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to me. It was, ‘OK, this is what I’m sup­posed to be do­ing and this is still hap­pen­ing.’”

Lav­i­gne says she would record the songs at her home stu­dio with Kroeger, with whom she main­tained a work­ing re­la­tion­ship.

“Over the last few years, I’ve ac­tu­ally gone through a lot in my life, so it was heal­ing for me in that as­pect,” she says. “You know, you hear people talk about … ‘Oh, writ­ing, it’s like ther­apy.’ But it’s good to come to terms with how you feel and talk about it in a way, and get it out and ex­press it and put it down. I felt like it was em­pow­er­ing and it was, like, real stuff that I just felt, ‘Oh, this is cool.’

“I feel like people will hear this, and be­cause it’s so real that I just hope people pull strength from it. And that it’s en­cour­ag­ing, in­spir­ing, up­lift­ing over­all. So that was sort of the pro­cess. I did that for a few years, and then just when I was ready … lay­ing stuff down and record­ing slowly.”

Lav­i­gne says she “went into the stu­dio, I recorded. I shot mu­sic videos. I shot the mu­sic video for ‘I Fell in Love with the Devil’ – I worked 14 hours. I can’t even be­lieve I did that. I’ve come so far.”

Lav­i­gne has come far mu­si­cally, as well.

Her de­but al­bum peaked at No. 2, and by the time she got ill, she had five al­bums that all charted in the Top 5 in the U.S. (2004’s “Un­der My Skin” and 2007’s “The Best Damn Thing” hit No. 1) and sold a to­tal of 13 mil­lion copies in the U.S.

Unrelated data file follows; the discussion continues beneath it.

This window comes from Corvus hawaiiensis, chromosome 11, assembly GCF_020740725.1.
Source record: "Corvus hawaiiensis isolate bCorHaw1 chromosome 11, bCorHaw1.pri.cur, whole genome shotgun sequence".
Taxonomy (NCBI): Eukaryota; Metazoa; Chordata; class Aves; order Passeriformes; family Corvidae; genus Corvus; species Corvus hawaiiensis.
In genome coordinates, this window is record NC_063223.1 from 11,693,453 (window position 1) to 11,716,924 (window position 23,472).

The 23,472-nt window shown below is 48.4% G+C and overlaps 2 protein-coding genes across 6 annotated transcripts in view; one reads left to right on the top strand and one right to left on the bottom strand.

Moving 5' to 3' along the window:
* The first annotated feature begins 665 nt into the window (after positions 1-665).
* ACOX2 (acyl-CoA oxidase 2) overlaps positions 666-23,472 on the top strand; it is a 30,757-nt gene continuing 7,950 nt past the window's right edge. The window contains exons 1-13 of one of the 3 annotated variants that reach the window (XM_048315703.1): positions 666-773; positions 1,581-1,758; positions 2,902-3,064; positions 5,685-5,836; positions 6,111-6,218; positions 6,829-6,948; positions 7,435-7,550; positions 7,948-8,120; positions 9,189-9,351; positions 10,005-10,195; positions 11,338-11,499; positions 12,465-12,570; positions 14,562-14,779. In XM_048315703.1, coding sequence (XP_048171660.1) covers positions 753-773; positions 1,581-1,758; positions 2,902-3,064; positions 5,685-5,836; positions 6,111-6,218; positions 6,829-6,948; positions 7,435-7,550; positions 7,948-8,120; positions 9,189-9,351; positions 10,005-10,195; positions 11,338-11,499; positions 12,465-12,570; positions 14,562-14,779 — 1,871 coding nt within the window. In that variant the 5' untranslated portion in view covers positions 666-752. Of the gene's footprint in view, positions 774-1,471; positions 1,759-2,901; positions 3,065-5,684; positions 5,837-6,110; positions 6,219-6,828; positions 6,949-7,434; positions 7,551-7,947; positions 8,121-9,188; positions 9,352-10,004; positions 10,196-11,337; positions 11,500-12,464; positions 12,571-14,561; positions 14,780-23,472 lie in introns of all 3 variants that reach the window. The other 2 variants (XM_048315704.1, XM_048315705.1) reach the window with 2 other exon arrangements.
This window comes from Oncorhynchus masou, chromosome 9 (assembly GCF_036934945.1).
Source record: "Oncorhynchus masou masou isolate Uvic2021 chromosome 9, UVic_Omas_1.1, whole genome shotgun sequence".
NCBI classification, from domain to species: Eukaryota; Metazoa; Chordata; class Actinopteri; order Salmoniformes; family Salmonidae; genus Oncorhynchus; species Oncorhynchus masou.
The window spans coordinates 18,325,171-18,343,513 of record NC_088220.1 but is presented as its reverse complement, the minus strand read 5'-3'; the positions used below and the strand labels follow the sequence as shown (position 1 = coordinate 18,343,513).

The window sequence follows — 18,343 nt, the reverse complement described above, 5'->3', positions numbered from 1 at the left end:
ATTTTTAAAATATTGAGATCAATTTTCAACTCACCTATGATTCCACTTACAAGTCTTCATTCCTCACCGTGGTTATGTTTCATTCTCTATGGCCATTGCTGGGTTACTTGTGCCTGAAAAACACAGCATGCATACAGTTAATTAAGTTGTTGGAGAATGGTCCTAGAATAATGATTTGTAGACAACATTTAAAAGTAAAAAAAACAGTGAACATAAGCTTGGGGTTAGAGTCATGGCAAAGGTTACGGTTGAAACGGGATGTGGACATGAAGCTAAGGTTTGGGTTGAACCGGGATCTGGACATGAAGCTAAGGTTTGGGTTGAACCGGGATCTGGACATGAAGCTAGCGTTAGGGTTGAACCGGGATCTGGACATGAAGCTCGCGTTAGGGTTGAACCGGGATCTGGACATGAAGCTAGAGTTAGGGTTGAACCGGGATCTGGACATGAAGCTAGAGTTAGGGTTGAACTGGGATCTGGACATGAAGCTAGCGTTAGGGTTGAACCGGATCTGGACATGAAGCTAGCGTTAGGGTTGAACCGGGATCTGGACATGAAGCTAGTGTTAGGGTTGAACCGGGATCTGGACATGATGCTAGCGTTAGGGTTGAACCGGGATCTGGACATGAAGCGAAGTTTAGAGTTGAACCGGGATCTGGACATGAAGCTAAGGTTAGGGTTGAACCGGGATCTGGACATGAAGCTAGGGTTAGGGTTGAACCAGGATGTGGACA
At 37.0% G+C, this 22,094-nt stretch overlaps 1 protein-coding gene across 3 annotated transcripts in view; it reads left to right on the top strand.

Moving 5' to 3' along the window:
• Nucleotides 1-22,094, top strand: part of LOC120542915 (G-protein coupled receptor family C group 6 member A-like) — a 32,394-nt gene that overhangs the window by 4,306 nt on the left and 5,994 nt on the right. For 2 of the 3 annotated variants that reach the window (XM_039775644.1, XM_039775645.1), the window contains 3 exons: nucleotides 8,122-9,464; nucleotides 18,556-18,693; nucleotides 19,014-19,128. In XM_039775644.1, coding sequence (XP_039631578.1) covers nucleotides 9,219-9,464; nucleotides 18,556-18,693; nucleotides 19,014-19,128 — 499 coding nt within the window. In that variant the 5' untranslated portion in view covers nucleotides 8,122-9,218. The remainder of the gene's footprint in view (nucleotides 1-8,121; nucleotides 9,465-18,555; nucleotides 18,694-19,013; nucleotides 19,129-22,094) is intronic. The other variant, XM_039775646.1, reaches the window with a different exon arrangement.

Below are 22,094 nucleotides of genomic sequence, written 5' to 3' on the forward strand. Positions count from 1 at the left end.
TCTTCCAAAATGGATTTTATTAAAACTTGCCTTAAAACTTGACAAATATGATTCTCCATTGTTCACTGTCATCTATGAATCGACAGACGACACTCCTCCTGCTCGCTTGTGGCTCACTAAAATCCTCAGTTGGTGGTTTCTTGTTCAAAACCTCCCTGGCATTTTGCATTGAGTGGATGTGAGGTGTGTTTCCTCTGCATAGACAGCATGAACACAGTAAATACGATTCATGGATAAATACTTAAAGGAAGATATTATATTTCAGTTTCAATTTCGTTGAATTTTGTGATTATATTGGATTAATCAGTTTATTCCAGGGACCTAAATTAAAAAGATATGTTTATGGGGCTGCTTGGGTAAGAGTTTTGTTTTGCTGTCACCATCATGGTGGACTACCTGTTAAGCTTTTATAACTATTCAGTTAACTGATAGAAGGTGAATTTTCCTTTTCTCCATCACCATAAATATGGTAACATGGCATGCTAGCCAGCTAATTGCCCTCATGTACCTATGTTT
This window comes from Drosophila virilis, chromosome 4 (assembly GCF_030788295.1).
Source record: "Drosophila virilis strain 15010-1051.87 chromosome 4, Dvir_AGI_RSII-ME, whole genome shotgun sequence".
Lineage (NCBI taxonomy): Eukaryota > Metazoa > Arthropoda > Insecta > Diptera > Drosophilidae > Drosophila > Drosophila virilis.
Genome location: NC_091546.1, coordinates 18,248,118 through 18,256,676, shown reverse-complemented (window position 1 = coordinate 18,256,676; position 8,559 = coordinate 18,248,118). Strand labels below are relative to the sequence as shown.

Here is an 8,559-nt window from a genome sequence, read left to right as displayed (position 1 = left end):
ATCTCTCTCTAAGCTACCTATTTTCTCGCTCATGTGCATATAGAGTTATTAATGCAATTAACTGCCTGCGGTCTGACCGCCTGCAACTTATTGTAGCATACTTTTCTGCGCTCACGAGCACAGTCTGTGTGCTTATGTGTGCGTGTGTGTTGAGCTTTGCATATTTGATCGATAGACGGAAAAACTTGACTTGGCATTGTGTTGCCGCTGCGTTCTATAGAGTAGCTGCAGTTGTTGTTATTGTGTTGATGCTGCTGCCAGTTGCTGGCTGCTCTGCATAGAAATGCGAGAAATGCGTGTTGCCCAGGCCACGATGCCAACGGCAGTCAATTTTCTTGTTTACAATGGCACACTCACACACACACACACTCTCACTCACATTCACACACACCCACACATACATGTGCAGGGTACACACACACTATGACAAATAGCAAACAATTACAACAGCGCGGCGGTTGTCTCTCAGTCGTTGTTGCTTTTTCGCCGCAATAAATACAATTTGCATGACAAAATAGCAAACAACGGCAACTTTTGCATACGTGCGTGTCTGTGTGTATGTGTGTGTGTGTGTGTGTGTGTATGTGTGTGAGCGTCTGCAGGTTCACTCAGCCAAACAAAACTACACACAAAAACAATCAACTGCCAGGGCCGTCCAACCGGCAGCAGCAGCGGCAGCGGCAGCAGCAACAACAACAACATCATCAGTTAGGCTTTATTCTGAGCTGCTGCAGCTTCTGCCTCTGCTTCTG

But the songs on her new disc are far more in­tense, and seem­ingly far more per­sonal, than her ear­lier ma­te­rial.

Her new sin­gle, “I Fell in

Love with the Devil,” could eas­ily be seen as a state­ment on her re­la­tion­ship with Kroeger. While Lav­i­gne ad­mits it comes from per­sonal ex­pe­ri­ence, she de­murs about specifics.

“‘I Fell in Love with the Devil’ is just an­other song about, ob­vi­ously, be­ing in a sit­u­a­tion that’s not very healthy, and tak­ing that stand — find­ing the power to re­al­ize that and to move on and rec­og­nize that and to just once again get … make a strong de­ci­sion for your­self. And choose a bet­ter life,” she says.

“So I feel like the song also is about em­pow­er­ment, which is a con­stant theme on the new al­bum.”

The ti­tle track, Lav­i­gne says, comes from “ba­si­cally feel­ing like I’m drown­ing and hav­ing to work so hard to come up for air to sur­vive and to stay alive. And that song, I wrote on, like, a re­ally dif­fi­cult night for my­self, when I lit­er­ally didn’t think would make it.

“So ‘Head Above Wa­ter’ is just keep­ing your­self afloat.

Like, hang­ing on, hold­ing on, and find­ing strength and keep­ing your head up and mov­ing for­ward and get­ting through what­ever your cir­cum­stances.”

With mu­sic that builds from a stark pi­ano to pound­ing rock and lyrics of des­per­a­tion that say, “My life is what I’m fight­ing for/Can’t part the sea, can’t reach the shore .. God keep my head above wa­ter/Don’t let me drown, it gets harder,” the song even hit No. 2 on Bill­board’s Chris­tian sin­gles chart.